Years ago, for my first teaching job, I taught in the Navajo Nation. This teaching location was good for me to get outdoors, as the four corners region of our country offers a host of cool outdoor places to explore. There was the usual touristy type stuff; visiting the various national parks and monuments featuring the Anasazi culture (Mesa Verde, Hovenweep, Aztec....), places to hike (Canyonlands NP and the very cool Grand Gulch), and a river to raft (the San Juan).
One weekend, I set out from the school compound on my mountain bike to explore the neighborhood around the school. A couple of miles away, was a "unimproved" road that connected rural living Navajo families with paved roads. I decided to do a loop trip, and it was very interesting. The "unimproved" road passed through some exposed sedimentary rock outcrop. In this outcrop was a small alcove that contained a wealth of Anasazi pottery shards. For those of you knowing about Anasazi ceramics, they were a combination of Mesa Verde black and white and Kayenta black on red. No, I didn't scoop up a bunch of these shards.....that is not legal (Antiquities Act of 1906). There parts of this large outcrop that featured hills that were loads of fun to slowly ride up, then speedily zig-zag down. The sound of the tires on the sandstone was really cool.
Also in this area, was another "unimproved" dirt road that headed off to the west. I rode down this road for a bit, finding a natural arch, a sorinkling of pinon pines, a spring, a larger alcove featuring numerous stones where the Anasazi ground their corn (there were even pieces of old corn cobs scattered among the rocks in front of this alcove) and a small cliff dwelling! I was a bit frustrated at discovering this small cliff dwelling as I couldn't get up to it. I couldn't find any of the stone steps the Anasazi often carved into the cliff face to help ascend to their cliff homes, so I guess they used ladders or had a means of descent from the cliff top. But it was so cool to find this place.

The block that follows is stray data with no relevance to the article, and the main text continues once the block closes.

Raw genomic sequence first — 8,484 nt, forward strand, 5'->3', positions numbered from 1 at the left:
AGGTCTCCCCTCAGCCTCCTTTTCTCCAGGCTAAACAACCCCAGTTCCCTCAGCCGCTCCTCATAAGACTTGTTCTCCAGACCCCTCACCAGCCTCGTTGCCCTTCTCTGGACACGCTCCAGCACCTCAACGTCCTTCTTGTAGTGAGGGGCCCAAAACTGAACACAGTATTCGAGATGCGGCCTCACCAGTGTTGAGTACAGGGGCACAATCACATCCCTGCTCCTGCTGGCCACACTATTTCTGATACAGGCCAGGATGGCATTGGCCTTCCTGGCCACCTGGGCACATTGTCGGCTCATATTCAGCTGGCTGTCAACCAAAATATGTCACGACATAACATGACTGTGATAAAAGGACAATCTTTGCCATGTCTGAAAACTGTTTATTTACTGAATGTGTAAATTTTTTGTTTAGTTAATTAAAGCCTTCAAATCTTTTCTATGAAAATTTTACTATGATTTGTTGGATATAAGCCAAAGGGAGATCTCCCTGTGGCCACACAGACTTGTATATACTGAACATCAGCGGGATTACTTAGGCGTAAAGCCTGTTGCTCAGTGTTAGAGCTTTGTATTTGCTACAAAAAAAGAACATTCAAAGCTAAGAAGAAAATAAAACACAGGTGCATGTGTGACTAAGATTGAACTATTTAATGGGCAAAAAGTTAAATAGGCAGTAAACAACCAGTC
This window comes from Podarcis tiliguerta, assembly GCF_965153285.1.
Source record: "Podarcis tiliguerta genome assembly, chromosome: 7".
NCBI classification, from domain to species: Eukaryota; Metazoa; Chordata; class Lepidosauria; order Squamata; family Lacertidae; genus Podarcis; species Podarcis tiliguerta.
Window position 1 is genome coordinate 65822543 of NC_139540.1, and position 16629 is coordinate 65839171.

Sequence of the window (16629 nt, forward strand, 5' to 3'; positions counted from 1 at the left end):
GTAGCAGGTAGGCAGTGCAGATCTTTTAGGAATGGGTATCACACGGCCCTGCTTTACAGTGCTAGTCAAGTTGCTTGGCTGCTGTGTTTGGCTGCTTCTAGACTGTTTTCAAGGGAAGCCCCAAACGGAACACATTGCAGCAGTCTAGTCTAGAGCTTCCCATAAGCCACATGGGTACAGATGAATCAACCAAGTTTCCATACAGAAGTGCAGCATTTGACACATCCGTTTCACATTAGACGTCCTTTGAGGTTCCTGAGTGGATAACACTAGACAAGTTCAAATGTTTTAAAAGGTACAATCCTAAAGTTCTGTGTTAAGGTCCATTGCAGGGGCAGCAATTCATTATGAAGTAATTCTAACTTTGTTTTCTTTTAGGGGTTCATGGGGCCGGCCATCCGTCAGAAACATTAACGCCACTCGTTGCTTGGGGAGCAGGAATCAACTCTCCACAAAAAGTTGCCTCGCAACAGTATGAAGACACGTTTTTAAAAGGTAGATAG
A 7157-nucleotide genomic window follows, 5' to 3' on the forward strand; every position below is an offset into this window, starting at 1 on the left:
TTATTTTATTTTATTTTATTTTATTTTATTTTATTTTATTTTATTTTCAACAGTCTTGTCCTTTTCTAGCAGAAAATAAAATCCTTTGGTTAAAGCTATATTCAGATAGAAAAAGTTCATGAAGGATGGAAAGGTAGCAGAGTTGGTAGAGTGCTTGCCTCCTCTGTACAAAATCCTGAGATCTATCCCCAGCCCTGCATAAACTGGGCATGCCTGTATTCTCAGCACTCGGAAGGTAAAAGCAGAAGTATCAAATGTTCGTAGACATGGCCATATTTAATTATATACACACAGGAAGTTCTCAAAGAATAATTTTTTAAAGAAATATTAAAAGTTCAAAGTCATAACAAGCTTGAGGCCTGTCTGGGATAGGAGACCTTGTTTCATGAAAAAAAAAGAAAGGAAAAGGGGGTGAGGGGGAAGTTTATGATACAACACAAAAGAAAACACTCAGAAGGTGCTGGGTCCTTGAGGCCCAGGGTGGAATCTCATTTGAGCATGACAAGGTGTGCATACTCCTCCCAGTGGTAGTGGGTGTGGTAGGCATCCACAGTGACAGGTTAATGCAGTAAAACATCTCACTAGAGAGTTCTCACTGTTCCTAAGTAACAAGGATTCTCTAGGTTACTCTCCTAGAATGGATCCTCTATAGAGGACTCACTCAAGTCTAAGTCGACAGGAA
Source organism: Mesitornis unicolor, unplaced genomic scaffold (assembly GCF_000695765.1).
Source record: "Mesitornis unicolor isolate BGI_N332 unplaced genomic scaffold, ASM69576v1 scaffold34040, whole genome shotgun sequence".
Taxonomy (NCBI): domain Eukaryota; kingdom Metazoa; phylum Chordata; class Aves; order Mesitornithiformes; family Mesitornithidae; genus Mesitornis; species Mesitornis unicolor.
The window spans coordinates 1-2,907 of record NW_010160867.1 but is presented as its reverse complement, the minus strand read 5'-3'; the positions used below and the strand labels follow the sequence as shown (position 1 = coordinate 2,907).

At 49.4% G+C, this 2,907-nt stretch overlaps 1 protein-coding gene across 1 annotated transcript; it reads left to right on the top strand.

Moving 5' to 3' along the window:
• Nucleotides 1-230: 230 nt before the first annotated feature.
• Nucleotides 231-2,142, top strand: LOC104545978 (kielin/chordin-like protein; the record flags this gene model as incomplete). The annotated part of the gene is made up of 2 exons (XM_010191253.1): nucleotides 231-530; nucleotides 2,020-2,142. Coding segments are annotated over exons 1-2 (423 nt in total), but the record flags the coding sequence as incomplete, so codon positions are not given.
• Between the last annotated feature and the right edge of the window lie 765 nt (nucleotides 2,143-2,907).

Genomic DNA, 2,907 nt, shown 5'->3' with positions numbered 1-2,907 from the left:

Heading back eastward, I passed a windmill and water tank. Many of the rural families living in the Navajo Nation used these as the source of their water. They load up the back of their pickup with blue plastic 50-gallon barrels, fill them with water, then take them home to use. The route home also passed by a small Anasazi site that I called "Oil Change Rock", it is the ruins of a small storage room with small pottery shards scattered around, and just below it, is a large exposed slab of sandstone where, judging from the stains and slew of used oil filters, some of the locals apparently used as a place to change their vehicle oil.
Over the next few days, I mentioned to several other teachers about the places I'd discovered the past weekend. No one I spoke to had ever been out there or heard that such places were nearby. Several did express an interest in seeing it, so I took them out there. They were amazed at such things being so close to the school compound and no one really knowing much about it.
The Navajo reaction to my adventure was interesting. IIRC, "Anasazi" is a Navajo word for "Ancient Enemies" Traditional Navajo stay away from any ruins or obivious places where they lived, believing it is best not to distrub the spirits of the dead. A person could become contaminated by exposure to these spirits, and have to undergo a cleansing ceremony. It was interesting to me how many of my students were eager to tell me about such places near where ever it was that they lived. There seemed to be a divide between the traditional Navajo and those who did not follow or believe in the old ways.
IS there a message here ? Yes. It is one that I have noted in my blog before.....you new teachers, don't hesitate to accept a teaching job in some rural, out-of-the-way place. And while you are there, learn about where you are.....get out and explore!
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